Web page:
12th Annual Artist-In-Residence: Alan Jackson:  October 22, 2014

CMA Theater

Alan Jackson ditched his normal set list for the second concert of two concerts as the 2014 artist-in-residence at the Country Music Hall of Fame and Museum. Instead, he took the sold-out crowd on a journey through his career.

“I’m going to play some songs tonight that I don’t usually play,” Jackson said after opening the concert with “Gone Country.”  “I’m going to talk a little bit more, and tell some stories about my history and my career.”

In his laid-back southern drawl, Jackson reminisced about his family, his roots in Newnan, Georgia, his early years in Nashville, and his climb to stardom—just as he had at the first artist-in-residence concert two weeks earlier. The performance featured thirty songs and clocked in at two hours and twenty minutes—much longer than a normal night on his concert tours.

Kyle Young, director of the Country Music Hall of Fame and Museum, noted in his introductory remarks, “Alan has embraced the idea that the artist-in-residence series is about stepping outside the familiar.”

At one point Jackson tested a few chords on his guitar as he prepared to sing “I’d Love You All Over Again,” from his double-platinum debut album, Here in the Real World, released in 1990, “Is this one in A?” Jackson asked his band, and then looked back out at the crowd. “We haven’t done some of these songs in so long.”

The concert, in the museum’s new 800-seat CMA Theater, coincides with the exhibition Alan Jackson: 25 Years of Keepin’ It Country, making the star the first artist-in-residence to simultaneously be the subject of a major museum exhibit.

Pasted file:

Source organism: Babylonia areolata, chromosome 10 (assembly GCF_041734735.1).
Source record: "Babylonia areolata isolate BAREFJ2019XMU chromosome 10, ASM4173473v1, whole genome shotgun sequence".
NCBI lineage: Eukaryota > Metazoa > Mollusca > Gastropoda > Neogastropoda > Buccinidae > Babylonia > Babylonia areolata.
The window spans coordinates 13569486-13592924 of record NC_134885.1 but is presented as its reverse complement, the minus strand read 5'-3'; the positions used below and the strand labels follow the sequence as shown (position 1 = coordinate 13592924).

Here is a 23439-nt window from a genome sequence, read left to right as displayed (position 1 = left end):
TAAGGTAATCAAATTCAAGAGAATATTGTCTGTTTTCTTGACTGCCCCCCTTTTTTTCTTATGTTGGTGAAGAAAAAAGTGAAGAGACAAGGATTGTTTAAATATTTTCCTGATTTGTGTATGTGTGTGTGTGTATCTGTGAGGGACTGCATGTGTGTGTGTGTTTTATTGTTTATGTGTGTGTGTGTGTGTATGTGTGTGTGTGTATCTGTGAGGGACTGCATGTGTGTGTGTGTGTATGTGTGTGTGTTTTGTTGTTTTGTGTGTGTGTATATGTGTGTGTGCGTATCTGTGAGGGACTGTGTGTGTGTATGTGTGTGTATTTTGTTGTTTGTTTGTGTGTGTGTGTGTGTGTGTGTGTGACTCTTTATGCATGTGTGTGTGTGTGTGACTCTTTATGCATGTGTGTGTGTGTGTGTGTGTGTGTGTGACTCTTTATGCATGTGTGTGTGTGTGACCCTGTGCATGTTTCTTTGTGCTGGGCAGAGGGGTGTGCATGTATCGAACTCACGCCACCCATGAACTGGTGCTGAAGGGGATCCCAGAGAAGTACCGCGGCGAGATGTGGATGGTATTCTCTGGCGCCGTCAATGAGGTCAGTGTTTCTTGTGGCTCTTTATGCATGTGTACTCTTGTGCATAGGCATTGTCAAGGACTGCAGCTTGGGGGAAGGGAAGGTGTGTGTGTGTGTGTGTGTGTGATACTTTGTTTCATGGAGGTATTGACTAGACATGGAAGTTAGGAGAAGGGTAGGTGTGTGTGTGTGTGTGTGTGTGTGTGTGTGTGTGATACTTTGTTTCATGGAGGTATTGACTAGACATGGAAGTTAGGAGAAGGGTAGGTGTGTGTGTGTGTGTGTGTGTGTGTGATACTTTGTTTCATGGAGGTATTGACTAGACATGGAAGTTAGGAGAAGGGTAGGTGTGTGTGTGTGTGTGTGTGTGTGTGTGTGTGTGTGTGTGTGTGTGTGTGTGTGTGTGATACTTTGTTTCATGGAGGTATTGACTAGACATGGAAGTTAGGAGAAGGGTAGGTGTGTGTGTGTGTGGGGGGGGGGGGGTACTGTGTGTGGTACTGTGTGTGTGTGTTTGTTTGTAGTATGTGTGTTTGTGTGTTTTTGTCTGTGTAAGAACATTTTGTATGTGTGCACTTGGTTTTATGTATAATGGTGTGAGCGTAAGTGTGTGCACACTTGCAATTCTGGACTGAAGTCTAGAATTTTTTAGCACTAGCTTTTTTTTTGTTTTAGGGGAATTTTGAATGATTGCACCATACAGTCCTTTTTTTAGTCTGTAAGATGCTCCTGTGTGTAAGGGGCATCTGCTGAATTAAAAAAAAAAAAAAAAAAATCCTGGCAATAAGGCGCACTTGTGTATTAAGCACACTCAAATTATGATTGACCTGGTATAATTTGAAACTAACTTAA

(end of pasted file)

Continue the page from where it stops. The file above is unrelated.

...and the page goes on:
Jackson humbly referred to the residency honor, saying, “The Hall of Fame was so nice to do this exhibit and to make me an artist-in-residence. It’s a great honor. This place has all that history in there, and all those great artists.”

Then, cracking a smile, he added, “But the residence thing, I’m not sure I understand what that means. I haven’t seen my room yet.”

Jackson took advantage of playing the intimate theater, where the crowd count was in three figures, as opposed to his usual audience of tens of thousands. He sat on his stool as he spun folksy tales about his parents, his wife Denise (who was in attendance), and other family members.

Jackson noted that he and Denise celebrated their thirty-fifth anniversary in 2014. He regularly credited his wife for supporting the couple in the years when the singer-songwriter struggled to get established as a country music artist.

“When we moved to Nashville, we didn’t have anything,” Jackson said, after having a stage technician shine a spotlight on his wife and his daughter Ali. “Denise was working, and I wasn’t. We didn’t have a thing when we moved to Nashville.”

The singer paused, looking up to the balcony toward his wife, and added, “She picked me when I was nobody, so I think she came out pretty good on the deal,” drawing laughter from the crowd. “And I did too.”

Jackson noted that his nephew Adam Wright, and Adam’s wife Shannon, also were in attendance. Jackson performed a Grammy-nominated song Wright wrote, “So You Don’t Have to Love Me Anymore,” explaining that he thought it was one of the better heartbreak ballads he had come across in years.

The tall, lanky singer—wearing a white cowboy hat, denim shirt and jeans, and cowboy boots—regularly highlighted his exemplary band, the Strayhorns, many of whom have been with him for decades. Two members, steel guitarist Robbie Flint and bassist Roger Wills, joined the band a couple of years before Jackson signed with Arista Records.